Is the network design approved by the vendor?

Learn why it's important that your network design be vendor-approved. The reasons include, but aren't limited to, vendor support.

Q: Is the network design approved by the vendor?

Meet the expert
Thomas A. Limoncelli is an internationally recognized author and speaker. He is best known for his books The Practice of System and Network Administration (with Christina J. Hogan and Strata R. Chalup), Time Management for System Administration and The Complete April Fools RFCs (with Peter J. Salus). Read more about Tom and his books at Everything Sysadmin.

Often I've come to a site and been asked to clean up someone else's mess. When I look at their design and look at the mess they're in, I realize that someone decided to save a buck by coming up with a [network] design that isn't supported by the vendor. [The design] isn't supported for a reason: [it's] breaking some rule.

Sometimes the mess isn't a major mess. [In these cases a company] called the vendor and asked for support, [but the vendor said] they can't help [because] the [network] design isn't uniform. [For that reason] a lot of vendors these days will be involved in any kind of major [network] design, and any recommendation they make

More from our expert
Download Part 1 and Part 2 of Tom's FAQ podcast or read a chapter on centralized/decentralized networks from The Practice of System and Network Administration, 2nd Edition, by Thomas A. Limoncelli, Christina J. Hogan and Strata R. Chalup.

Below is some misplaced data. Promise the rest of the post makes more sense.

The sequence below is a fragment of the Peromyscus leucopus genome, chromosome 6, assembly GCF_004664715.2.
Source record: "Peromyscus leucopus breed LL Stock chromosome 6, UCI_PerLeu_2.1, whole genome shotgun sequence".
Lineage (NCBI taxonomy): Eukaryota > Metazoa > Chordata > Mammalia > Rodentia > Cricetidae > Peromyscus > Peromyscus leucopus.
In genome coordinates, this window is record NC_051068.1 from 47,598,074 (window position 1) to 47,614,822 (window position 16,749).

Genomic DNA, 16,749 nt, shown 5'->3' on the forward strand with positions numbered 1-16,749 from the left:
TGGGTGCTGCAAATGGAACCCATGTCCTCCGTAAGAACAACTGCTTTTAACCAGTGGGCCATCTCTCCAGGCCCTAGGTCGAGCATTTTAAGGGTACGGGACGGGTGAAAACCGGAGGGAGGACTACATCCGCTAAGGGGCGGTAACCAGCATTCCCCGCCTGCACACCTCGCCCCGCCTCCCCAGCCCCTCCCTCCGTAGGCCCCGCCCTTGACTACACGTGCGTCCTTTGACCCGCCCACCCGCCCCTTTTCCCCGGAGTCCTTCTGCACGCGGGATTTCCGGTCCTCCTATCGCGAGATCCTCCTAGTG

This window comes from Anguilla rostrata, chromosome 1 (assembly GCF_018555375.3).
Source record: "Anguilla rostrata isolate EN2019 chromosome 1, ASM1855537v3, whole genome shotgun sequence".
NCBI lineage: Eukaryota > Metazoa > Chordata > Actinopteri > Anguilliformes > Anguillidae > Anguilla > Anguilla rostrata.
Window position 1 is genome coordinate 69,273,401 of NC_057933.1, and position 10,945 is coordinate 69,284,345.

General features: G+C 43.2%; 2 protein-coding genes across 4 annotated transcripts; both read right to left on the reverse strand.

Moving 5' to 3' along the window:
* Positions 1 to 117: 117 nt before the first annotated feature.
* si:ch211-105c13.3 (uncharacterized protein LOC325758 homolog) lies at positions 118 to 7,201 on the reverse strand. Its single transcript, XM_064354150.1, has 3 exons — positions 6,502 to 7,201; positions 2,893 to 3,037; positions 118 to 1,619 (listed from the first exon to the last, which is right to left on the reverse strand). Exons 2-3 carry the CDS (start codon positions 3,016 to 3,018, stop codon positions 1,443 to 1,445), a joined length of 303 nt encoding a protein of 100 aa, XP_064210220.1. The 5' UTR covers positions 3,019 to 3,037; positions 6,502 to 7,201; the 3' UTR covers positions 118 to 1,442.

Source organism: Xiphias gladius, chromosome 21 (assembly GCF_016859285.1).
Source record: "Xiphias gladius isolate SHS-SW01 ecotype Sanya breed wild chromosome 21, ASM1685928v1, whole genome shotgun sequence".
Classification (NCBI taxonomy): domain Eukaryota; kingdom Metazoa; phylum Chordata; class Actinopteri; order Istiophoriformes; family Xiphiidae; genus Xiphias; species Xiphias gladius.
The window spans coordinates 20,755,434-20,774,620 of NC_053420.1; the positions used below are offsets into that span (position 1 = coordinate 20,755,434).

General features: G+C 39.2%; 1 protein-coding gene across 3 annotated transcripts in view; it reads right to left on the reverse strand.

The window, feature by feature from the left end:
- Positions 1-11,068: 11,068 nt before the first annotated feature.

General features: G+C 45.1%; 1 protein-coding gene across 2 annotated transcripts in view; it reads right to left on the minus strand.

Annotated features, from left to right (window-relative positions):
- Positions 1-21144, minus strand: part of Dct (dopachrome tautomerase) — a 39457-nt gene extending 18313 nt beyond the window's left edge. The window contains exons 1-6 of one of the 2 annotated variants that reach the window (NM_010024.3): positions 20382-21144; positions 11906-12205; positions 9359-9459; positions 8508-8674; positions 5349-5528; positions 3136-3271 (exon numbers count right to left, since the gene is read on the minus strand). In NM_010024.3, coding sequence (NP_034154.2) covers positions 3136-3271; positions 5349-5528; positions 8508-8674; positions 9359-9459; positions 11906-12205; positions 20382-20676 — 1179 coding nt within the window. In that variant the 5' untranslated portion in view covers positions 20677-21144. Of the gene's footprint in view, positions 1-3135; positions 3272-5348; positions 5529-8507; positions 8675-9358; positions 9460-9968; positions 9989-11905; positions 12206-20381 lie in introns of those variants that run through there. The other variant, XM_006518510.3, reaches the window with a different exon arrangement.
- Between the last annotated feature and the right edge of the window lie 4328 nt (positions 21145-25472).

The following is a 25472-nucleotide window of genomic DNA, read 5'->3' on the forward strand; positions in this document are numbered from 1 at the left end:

is going to be an approved design.

The number one thing you want to hear when you call a vendor support line is, "Ah yes, that's our standard design. Let me help you right away," and not, "You did what? Let me see if I can get permission from my manager to see if I can replicate that in my lab and see what's wrong."

Some [network design] problems I've seen are:

  • Complex routing structures where routing protocols are translated from one to another and then back again.
  • Ad hoc solutions to get connectivity to some distant part of the building.
  • Gateways between different protocols because there was a political issue in the company and they couldn't decide on just one, so they decide to support both protocols and have some kind of translator.
  • Using PCs as routers.
This was first published in March 2008

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